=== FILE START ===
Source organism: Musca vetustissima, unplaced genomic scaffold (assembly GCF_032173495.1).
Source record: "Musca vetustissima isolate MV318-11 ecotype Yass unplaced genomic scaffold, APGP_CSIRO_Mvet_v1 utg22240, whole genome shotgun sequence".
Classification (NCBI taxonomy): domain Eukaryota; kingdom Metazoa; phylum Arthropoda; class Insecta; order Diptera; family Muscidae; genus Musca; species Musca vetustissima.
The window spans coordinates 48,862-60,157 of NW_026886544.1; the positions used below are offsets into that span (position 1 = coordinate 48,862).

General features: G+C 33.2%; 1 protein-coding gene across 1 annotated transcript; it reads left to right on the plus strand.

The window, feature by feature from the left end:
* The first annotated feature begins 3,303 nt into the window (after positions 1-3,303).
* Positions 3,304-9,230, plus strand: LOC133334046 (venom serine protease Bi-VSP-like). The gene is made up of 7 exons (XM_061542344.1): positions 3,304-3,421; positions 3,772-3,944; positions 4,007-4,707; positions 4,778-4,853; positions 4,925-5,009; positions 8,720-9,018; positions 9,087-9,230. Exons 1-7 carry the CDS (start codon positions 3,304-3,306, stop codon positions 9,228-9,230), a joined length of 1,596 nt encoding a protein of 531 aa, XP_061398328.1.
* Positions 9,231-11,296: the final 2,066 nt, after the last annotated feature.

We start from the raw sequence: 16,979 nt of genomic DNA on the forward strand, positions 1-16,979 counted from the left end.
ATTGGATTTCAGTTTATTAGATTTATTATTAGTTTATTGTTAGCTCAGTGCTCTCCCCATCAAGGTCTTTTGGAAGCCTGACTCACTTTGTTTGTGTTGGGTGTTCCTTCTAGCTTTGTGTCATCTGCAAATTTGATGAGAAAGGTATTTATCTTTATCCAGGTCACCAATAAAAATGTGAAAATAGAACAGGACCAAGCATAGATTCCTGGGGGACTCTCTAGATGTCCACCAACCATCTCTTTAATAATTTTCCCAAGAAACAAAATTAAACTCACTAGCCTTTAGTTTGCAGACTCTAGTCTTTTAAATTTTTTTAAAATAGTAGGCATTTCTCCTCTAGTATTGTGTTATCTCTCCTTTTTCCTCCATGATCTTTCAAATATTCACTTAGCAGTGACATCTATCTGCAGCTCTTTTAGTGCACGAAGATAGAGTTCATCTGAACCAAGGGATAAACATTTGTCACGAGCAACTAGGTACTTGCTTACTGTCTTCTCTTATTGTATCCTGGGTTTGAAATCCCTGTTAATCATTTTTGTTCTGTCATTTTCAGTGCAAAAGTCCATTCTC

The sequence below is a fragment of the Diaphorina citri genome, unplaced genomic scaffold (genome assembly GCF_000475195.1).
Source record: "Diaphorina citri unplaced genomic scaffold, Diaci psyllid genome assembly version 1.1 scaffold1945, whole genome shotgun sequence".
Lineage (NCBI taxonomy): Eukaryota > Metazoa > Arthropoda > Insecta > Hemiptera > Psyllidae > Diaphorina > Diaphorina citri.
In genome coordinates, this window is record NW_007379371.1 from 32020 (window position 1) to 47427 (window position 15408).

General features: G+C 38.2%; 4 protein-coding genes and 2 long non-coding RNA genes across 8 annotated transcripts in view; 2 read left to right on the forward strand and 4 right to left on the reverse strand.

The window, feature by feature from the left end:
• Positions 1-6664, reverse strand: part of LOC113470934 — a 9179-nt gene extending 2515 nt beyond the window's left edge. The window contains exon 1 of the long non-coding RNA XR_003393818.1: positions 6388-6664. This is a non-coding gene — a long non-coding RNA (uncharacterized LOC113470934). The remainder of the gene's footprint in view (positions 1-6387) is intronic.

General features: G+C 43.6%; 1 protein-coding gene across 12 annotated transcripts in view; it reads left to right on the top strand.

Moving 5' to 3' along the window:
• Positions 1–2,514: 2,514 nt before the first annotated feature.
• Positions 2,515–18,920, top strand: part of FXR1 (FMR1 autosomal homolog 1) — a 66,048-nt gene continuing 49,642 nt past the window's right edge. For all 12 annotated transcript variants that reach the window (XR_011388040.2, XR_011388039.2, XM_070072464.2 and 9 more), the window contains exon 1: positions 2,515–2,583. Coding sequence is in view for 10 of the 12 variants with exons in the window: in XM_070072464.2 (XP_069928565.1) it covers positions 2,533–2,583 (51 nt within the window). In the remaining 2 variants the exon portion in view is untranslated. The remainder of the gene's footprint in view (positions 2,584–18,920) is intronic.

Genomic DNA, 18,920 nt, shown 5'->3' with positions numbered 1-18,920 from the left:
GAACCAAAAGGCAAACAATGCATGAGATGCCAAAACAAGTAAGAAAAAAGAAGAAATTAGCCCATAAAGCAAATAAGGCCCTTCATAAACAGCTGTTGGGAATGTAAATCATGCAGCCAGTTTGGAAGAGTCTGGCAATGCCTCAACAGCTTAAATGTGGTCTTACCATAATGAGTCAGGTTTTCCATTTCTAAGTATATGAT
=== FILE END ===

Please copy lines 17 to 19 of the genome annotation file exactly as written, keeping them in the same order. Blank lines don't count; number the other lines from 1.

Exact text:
The window, feature by feature from the left end:
• Positions 1-6664, reverse strand: part of LOC113470934 — a 9179-nt gene extending 2515 nt beyond the window's left edge. The window contains exon 1 of the long non-coding RNA XR_003393818.1: positions 6388-6664. This is a non-coding gene — a long non-coding RNA (uncharacterized LOC113470934). The remainder of the gene's footprint in view (positions 1-6387) is intronic.

General features: G+C 43.6%; 1 protein-coding gene across 12 annotated transcripts in view; it reads left to right on the top strand.